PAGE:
Tuesday 20 May 2008

New War Poetry

When I think of War poets I think of Siegfried Sasson, Wilfred Owen, or closer to home Francis Ledwidge, Thomas McDonagh and Pádraic Pearse. Notably these men all fought at the beginning of the 20th century.

Sadly, one hundred years later War certainly hasn't gone away, yet we hear little about War Poetry.

Perhaps it is the fact that poetry itself has become an even more marginalised artform in the age of instantaneous messaging and downloadable videos. Who knows? In any case, I was certainly very pleased to discover that War Poetry is alive an well in the 21st century. I tune in regularly via iPod to American radio stations (oh Janus faced technology, you destroy the old yet insist on keeping it alive). One favourite is the magnificent public radio station KCRW, based in Santa Monica, Southern California, and which specialises in new music and the arts. It was on "Bookworm", presented by the excellent and inimitable Michael Silverblatt, that I came across Brian Turner. (incidentally the show seems to give decent coverage to Irish Writers - Colm Toibín and Anne Enright were recently given a full length show each).

Turner was part of the 10th Mountain Division in Bosnia and Herzegovina in 1999 and 2000. Later, in 2004 he was a team leader in the first Stryker brigade to be sent into the combat zone in Iraq, and was stationed for much of 2004 near Mosul. He had already aquired a Masters degree in writing and had written a substantial amount of material during his experiences in the Balkans. But it was his time in Iraq which really unleashed his talent. He wrote in secret, not wanting to tell his comrades in arms, because he said "it’s hard to be hard-nosed if you’re writing poetry" The quote from New Yorker 2005, the year when Turners "Here, Bullet" collection won the Beatrice Hawley Award.

Here are three poems from Here Bullet, the last being the title poem of the Collection.

AB Negative (The Surgeon’s Poem)

Thalia Fields lies under a grey ceiling of clouds,
just under the turbulence, with anesthetics
dripping from an IV into her arm,
and the flight surgeon says The shrapnel
cauterized as it traveled through her
here, breaking this rib as it entered,
burning a hole through the left lung
to finish in her back, and all of this
she doesn’t hear, except perhaps as music—
that faraway music of people’s voices
when they speak gently and with care,
a comfort to her on a stretcher
in a flying hospital en route to Landstuhl,
just under the rain at midnight, and Thalia
drifts in and out of consciousness
as a nurse dabs her lips with a moist towel,
her palm on Thalia’s forehead, her vitals
slipping some, as burned flesh gives way
to the heat of the blood, the tunnels within
opening to fill her, just enough blood
to cough up and drown in; Thalia
sees the shadows of people working
to save her, but she cannot feel their hands,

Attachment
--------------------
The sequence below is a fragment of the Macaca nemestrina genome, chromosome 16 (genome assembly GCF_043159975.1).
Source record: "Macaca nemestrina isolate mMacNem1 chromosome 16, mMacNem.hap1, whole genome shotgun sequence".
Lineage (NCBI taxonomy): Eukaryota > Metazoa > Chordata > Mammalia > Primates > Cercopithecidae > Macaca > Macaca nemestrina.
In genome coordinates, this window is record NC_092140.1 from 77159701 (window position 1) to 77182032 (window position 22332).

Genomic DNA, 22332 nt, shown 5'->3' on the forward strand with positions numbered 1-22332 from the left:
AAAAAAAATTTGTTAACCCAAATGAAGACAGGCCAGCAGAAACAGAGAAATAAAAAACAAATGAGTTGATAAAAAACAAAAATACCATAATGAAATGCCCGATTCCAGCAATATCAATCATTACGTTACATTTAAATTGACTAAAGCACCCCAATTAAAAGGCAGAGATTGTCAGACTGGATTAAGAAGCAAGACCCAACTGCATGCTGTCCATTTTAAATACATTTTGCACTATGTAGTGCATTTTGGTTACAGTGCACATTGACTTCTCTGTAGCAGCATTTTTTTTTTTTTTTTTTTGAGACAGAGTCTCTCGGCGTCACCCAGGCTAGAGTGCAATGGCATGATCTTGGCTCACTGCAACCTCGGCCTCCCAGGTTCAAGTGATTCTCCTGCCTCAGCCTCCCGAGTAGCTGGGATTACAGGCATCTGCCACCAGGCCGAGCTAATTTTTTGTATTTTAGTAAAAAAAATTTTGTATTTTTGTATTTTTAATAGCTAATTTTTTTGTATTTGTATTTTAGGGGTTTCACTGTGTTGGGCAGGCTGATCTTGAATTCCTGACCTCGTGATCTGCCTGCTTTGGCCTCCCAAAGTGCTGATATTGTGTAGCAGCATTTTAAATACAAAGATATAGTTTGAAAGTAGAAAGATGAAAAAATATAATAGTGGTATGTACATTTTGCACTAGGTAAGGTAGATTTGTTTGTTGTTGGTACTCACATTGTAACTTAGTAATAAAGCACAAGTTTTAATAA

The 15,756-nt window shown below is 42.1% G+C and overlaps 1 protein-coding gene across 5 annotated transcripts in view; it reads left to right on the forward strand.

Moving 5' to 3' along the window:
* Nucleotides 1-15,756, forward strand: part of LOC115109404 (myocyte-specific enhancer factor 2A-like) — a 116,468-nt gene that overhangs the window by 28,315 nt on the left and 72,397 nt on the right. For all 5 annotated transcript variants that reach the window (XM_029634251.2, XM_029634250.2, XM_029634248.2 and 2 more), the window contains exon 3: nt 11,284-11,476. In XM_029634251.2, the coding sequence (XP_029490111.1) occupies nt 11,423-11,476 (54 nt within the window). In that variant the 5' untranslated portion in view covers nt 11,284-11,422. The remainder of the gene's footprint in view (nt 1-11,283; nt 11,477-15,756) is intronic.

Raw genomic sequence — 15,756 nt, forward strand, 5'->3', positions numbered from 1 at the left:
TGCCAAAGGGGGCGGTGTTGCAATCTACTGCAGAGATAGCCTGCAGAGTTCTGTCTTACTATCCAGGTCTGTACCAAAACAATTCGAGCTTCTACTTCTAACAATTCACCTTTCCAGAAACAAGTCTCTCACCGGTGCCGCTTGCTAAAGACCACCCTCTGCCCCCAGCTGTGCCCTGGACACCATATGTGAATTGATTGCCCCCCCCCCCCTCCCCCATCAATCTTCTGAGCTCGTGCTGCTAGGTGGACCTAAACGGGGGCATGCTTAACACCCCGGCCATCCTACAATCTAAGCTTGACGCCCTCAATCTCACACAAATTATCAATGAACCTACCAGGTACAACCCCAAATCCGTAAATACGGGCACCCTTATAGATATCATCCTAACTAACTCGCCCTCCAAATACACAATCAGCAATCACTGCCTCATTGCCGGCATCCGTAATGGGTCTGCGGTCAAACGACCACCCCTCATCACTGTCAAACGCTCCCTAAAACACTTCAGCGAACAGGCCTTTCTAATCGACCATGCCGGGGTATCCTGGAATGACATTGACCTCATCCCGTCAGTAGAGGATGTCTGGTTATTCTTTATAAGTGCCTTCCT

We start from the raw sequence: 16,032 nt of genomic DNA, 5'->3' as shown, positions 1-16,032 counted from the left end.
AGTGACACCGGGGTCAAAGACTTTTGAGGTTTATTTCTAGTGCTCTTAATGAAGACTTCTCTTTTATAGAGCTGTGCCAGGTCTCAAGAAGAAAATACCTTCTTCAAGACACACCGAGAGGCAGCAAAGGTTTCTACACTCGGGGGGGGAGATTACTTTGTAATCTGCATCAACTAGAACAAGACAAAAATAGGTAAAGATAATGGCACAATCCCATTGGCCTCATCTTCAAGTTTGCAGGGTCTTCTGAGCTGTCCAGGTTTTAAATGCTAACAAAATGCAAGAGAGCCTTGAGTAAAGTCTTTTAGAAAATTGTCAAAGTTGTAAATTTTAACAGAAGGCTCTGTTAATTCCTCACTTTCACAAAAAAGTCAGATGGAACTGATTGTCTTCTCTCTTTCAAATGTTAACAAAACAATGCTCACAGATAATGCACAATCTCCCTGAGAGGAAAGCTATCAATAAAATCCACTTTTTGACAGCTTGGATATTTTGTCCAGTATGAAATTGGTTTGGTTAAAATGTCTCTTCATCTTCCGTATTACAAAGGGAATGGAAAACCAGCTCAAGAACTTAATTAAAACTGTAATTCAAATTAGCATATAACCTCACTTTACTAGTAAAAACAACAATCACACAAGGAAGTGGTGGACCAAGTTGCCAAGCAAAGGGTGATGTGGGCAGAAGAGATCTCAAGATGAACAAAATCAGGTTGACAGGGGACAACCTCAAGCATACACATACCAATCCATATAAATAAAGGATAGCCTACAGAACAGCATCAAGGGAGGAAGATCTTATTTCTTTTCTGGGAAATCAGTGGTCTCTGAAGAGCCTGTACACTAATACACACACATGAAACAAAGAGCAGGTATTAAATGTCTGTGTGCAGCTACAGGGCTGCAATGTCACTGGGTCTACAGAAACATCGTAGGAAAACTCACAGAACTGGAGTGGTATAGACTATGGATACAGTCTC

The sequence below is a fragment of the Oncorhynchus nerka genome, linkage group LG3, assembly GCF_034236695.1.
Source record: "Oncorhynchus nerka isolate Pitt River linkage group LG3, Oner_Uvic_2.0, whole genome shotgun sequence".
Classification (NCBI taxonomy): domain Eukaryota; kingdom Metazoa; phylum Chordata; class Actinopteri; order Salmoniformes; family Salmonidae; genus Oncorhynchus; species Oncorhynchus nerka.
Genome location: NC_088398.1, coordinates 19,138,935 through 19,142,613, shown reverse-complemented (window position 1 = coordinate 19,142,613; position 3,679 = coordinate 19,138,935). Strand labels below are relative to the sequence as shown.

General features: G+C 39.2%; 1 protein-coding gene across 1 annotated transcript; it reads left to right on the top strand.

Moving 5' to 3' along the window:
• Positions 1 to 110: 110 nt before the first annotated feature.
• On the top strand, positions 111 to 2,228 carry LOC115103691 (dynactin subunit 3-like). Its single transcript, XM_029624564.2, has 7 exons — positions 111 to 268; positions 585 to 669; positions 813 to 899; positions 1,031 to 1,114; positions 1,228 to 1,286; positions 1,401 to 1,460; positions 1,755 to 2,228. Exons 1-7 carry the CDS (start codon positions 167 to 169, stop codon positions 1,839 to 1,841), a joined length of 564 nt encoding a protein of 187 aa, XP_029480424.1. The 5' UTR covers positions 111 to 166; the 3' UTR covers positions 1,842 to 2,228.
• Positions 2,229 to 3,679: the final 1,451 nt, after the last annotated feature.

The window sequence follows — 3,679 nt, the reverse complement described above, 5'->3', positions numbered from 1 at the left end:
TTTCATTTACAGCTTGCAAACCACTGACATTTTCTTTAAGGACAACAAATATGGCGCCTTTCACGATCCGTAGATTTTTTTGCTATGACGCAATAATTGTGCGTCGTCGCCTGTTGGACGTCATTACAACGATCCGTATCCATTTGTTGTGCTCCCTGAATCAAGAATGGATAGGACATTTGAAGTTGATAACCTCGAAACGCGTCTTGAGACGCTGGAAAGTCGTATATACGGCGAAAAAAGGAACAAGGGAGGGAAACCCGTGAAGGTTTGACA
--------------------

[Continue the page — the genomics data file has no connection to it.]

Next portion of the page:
cannot hear them any longer,
and when she closes her eyes
the most beautiful colors rise in darkness,
tangerine washing into Russian blue,
with the droning engine humming on
in a dragonfly’s wings, island palms
painting the sky an impossible hue
with their thick brushes dripping green…
a way of dealing with the fact
that Thalia Fields is gone, long gone,
about as far from Mississippi
as she can get, ten thousand feet above Iraq
with a blanket draped over her body
and an exhausted surgeon in tears,
his bloodied hands on her chest, his head
sunk down, the nurse guiding him
to a nearby seat and holding him as he cries,
though no one hears it, because nothing can be heard
where pilots fly in blackout, the plane
like a shadow guiding the rain, here
in the droning engines of midnight.

The Baghdad Zoo

Is the world safer? No. It’s not safer in Iraq - Hans Blix

An Iraqi northern brown bear mauled a man
on a street corner, dragging him down an alley
as shocked onlookers shouted and threw stones.

Tanks rolled their heavy tracks
past the museum and up to the Ministry of Oil.
One gunner watched a lion chase down a horse.

Eaten down to their skeletons, the giraffes
looked prehistoric, unreal, their necks
too fragile, too graceful for the 21st Century.

Dalmatian pelicans and marbled teals
flew over, frightened by the rotorwash
of Blackhawk helicopters touching down.

One baboon escaped the city limits.
It was found wandering in the desert, confused
by the wind, the blowing sand of the barchan dunes.

Here, Bullet

If a body is what you want,
then here is bone and gristle and flesh.
Here is the clavicle-snapped wish,
the aorta’s opened valves, the leap
thought makes at the synaptic gap.
Here is the adrenaline rush you crave,
that inexorable flight, that insane puncture
into heat and blood. And I dare you to finish
what you’ve started. Because here, Bullet,
here is where I complete the word you bring
hissing through the air, here is where I moan
the barrel’s cold esophagus, triggering
my tongue’s explosives for the rifling I have
inside of me, each twist of the round
spun deeper, because here, Bullet,
here is where the world ends, every time.

1 comment:

Anonymous said...

a great blog thank you.

A friend of mine....Antony Owen had a collection of war poetry published in April 2011
see www.pighog.co.uk